Cisco Finishes Fiscal With Solid Results and Conservative Guidance

The News:

Cisco shares fell about 6% in extended trading on Wednesday after the maker of computer networking equipment provided a disappointing forecast. CEO Chuck Robbins told analysts during a conference call on Wednesday that the company’s chief financial officer, Kelly Kramer, will be retiring.

Here’s how the company did in the fiscal fourth quarter:

  • Earnings: 80 cents per share, adjusted, vs. 74 cents per share as expected by analysts, according to Refinitiv.
  • Revenue: $12.15 billion, vs. $12.08 billion as expected by analysts, according to Refinitiv.

Revenue in the quarter declined 9% from a year earlier, according to a statement, the third straight quarterly drop. Earnings per share rose 22% as the company reduced operating expenses by 9%. Read the full news piece on CNBC

Analyst Take: In the wake of a non-stop set of resistance for the economy and many parts of the enterprise IT, Cisco was sure to be facing a challenge to deliver this quarter.

The results were good, and bad, but more good. The numbers beat the adjusted expectations. This has been thematic as expectations after Covid-19 halted the economy were set to more reasonable levels. However, nothing should be taken for granted with what is going on the world, and with Cisco being a huge supplier of infrastructure for enterprises, schools, government and more, the company had its work cut out for it. 

Cisco has also seen a wave of challenges in the past few quarters that were more invasive than many SaaS and Cloud plays. More like the chipmakers, the trade disputes with china were problematic, and so was the first 2 months of the year when supply chains were damaged by Covid-19 in China before it reached U.S. shores. This was essentially what Cisco dealt with for most of the calendar year. 

Some reprieve was found as investments in Cyber Security and Collaboration exploded after Covid-19 hit the economy hardest. This bode well for Cisco as its Collaboration and Security businesses both saw significant growth. In the quarter, security saw a 10% growth and Cisco is now the world’s largest IT security company. So that is a silver lining for sure.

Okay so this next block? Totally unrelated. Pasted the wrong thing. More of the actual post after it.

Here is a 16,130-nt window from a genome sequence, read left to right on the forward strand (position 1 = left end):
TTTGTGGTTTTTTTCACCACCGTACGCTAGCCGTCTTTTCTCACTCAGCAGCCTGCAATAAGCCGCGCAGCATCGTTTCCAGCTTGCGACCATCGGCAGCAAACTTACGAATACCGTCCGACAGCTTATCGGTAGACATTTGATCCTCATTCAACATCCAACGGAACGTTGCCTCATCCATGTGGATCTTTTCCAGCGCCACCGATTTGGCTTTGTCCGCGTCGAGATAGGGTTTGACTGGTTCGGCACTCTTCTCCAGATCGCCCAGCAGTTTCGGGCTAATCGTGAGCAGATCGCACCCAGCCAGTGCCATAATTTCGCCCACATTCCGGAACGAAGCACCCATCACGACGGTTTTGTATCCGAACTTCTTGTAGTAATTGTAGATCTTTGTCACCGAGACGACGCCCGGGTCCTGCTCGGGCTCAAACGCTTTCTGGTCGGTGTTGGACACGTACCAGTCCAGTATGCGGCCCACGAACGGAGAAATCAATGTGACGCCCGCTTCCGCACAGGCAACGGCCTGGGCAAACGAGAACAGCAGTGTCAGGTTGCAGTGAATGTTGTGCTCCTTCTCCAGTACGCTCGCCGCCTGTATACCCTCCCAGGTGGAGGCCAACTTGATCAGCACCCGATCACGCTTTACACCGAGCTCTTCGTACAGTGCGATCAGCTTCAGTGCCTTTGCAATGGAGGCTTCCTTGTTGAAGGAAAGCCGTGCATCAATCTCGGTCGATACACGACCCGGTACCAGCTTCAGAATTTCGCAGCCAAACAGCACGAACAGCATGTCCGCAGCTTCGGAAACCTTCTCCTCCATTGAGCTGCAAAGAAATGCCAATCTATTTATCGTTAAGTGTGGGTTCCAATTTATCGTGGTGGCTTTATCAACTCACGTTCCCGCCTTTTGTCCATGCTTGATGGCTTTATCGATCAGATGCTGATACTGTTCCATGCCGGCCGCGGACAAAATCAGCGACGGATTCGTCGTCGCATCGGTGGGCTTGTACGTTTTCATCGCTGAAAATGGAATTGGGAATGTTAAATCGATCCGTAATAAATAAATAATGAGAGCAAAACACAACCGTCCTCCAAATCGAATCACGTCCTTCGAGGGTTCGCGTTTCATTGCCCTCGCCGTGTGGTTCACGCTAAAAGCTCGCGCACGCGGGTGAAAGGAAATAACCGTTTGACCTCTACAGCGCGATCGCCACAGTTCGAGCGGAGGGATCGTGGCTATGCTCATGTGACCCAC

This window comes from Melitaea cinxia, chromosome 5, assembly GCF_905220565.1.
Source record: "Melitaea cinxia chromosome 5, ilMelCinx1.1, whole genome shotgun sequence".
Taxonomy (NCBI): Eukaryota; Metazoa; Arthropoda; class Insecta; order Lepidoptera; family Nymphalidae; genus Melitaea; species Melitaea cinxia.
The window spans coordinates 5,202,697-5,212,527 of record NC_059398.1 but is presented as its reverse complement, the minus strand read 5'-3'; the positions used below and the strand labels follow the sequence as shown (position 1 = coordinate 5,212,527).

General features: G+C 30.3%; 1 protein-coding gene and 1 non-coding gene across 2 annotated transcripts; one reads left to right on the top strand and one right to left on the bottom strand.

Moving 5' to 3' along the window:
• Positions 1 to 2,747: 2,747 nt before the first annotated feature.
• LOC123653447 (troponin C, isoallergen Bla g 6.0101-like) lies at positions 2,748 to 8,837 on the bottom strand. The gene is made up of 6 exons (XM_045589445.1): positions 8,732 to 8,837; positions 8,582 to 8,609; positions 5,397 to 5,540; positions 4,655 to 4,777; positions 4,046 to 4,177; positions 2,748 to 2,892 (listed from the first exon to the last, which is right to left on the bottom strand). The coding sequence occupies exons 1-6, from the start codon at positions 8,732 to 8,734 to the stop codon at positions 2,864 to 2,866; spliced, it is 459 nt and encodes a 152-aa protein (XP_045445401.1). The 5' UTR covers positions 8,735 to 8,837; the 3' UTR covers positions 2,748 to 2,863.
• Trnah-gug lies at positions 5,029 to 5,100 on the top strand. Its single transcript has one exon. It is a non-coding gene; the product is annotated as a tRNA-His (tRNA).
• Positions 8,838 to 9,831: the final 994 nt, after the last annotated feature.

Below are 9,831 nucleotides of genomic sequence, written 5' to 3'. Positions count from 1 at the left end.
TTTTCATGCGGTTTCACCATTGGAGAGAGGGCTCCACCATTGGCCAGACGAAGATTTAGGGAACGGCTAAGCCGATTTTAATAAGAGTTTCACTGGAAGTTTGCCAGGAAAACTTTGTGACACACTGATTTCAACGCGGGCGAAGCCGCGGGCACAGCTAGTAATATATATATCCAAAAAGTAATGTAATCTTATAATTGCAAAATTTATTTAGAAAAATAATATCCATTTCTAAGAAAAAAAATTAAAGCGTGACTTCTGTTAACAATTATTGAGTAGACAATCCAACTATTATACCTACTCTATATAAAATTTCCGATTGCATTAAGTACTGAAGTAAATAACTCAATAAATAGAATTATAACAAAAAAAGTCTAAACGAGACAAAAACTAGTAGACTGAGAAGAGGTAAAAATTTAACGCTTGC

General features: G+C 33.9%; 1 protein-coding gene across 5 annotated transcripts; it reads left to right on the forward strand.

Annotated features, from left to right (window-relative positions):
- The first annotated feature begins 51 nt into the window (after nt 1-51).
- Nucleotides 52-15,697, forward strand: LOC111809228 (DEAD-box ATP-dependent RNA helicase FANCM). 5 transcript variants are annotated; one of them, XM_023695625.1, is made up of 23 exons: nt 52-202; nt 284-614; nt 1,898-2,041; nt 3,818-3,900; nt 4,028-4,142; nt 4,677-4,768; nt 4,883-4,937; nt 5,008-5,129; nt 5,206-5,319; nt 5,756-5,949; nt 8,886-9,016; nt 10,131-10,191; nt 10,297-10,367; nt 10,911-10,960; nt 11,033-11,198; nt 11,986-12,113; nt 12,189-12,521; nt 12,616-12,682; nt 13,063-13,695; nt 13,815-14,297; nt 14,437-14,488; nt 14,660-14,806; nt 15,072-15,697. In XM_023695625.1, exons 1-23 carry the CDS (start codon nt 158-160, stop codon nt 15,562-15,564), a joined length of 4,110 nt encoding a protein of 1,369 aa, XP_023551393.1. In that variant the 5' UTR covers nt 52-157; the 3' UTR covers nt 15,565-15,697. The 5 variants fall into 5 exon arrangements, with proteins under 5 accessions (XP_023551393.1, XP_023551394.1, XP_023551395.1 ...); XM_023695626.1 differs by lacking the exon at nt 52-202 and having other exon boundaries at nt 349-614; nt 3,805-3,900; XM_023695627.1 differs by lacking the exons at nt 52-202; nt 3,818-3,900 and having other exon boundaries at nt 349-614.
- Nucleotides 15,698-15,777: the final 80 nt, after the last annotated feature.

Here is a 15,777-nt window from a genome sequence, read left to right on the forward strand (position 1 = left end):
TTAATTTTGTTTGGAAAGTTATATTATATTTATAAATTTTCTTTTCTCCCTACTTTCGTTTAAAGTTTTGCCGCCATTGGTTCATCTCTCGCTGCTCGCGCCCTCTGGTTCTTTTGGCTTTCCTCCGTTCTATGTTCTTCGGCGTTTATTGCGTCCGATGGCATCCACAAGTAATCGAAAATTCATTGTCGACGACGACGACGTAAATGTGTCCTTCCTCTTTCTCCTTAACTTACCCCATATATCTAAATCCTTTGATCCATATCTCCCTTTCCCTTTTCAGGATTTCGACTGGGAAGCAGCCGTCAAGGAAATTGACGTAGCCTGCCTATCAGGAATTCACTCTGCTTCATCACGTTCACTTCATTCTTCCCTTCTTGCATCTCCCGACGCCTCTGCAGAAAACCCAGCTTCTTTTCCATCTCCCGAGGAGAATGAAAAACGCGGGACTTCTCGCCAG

Other parts of the business have seen more headwinds, most specifically the datacenter infrastructure business, which has suffered double-digit declines. I believe this part of the business will bounce back when the pandemic stabilizes enough for businesses, colleges and public sector employees to head back to work–and yes, there will be some changes in work and more remote work, but I think the company’s strong collaboration, SD-WAN and security business will all grow to offset the longer implications of the overly touted “New Normal.”

Overall Impressions of Cisco Q4 Earnings and a Look Ahead

The Big OEM’s like Cisco, Dell, HPE are all going to need to be looked at a little bit differently than the cloud and SaaS players. I feel like people get this when pricing in the stock, but sometimes forget it when looking at earnings.

In the midst of a pandemic, that came on the heels of an ongoing trade war, Cisco had more headwinds than many in the tech space. With all of that in mind, I believe the company performed above expectations and has room to gain momentum in future quarters as the pandemic subsides.

The first quarter guidance, as I see it is soft because of the uncertainty. If Chuck Robbins had been more aggressive, I would have been concerned. However, I do believe the company has some force multipliers in areas like Collaboration, Security, Applications and 5G where momentum could serve as an accelerant to getting results back on track and closer to a flat YoY.

While the pandemic and its economic impacts could reach further into Cisco’s new fiscal year, I do believe the company should see momentum build as the year continues. The company’s challenges seem to be, in many ways, already priced into the business. As companies resume more operations, Cisco is at the center of many parts of business digital transformation. This should be the catalyst to propel it into better results YoY, which is what investors should be looking for. 

Futurum Research provides industry research and analysis. These columns are for educational purposes only and should not be considered in any way investment advice.

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Image Credit: Cisco


Author Information

Daniel is the CEO of The Futurum Group. Living his life at the intersection of people and technology, Daniel works with the world’s largest technology brands exploring Digital Transformation and how it is influencing the enterprise.

From the leading edge of AI to global technology policy, Daniel makes the connections between business, people and tech that are required for companies to benefit most from their technology investments. Daniel is a top 5 globally ranked industry analyst and his ideas are regularly cited or shared in television appearances by CNBC, Bloomberg, Wall Street Journal and hundreds of other sites around the world.

A 7x Best-Selling Author including his most recent book “Human/Machine.” Daniel is also a Forbes and MarketWatch (Dow Jones) contributor.

An MBA and Former Graduate Adjunct Faculty, Daniel is an Austin Texas transplant after 40 years in Chicago. His speaking takes him around the world each year as he shares his vision of the role technology will play in our future.


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